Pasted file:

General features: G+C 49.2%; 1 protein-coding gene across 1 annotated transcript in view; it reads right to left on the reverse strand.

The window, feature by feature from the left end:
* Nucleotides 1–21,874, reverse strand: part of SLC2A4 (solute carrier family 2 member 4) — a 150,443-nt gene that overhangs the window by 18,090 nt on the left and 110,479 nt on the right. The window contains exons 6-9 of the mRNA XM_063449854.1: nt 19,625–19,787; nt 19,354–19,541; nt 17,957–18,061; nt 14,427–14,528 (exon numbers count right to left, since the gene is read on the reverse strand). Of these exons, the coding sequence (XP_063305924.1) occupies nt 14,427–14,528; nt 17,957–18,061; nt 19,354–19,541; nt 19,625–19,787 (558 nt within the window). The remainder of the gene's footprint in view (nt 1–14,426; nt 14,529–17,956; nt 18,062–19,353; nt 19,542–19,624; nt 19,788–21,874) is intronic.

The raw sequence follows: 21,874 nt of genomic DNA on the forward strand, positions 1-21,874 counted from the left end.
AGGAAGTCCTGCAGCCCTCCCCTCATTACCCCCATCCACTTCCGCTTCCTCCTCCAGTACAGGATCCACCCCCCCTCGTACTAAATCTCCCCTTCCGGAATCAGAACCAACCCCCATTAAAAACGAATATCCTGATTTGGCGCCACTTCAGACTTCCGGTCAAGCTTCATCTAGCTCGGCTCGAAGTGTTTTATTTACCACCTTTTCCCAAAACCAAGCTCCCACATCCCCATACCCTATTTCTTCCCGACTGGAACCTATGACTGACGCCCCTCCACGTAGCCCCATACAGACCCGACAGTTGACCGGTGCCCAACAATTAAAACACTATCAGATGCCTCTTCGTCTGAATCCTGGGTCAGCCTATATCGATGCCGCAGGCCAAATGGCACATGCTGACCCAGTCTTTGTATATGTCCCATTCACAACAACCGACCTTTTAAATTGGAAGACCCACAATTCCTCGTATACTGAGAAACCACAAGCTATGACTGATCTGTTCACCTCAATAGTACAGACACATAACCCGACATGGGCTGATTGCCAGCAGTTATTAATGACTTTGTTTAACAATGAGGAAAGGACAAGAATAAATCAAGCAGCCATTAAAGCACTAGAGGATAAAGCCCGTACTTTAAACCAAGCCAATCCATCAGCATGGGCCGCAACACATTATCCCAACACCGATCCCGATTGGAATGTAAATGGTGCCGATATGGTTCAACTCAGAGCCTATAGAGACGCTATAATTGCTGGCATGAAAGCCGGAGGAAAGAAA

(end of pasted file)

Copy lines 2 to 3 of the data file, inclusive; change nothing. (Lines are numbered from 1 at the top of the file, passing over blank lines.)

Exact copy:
The window, feature by feature from the left end:
* Nucleotides 1–21,874, reverse strand: part of SLC2A4 (solute carrier family 2 member 4) — a 150,443-nt gene that overhangs the window by 18,090 nt on the left and 110,479 nt on the right. The window contains exons 6-9 of the mRNA XM_063449854.1: nt 19,625–19,787; nt 19,354–19,541; nt 17,957–18,061; nt 14,427–14,528 (exon numbers count right to left, since the gene is read on the reverse strand). Of these exons, the coding sequence (XP_063305924.1) occupies nt 14,427–14,528; nt 17,957–18,061; nt 19,354–19,541; nt 19,625–19,787 (558 nt within the window). The remainder of the gene's footprint in view (nt 1–14,426; nt 14,529–17,956; nt 18,062–19,353; nt 19,542–19,624; nt 19,788–21,874) is intronic.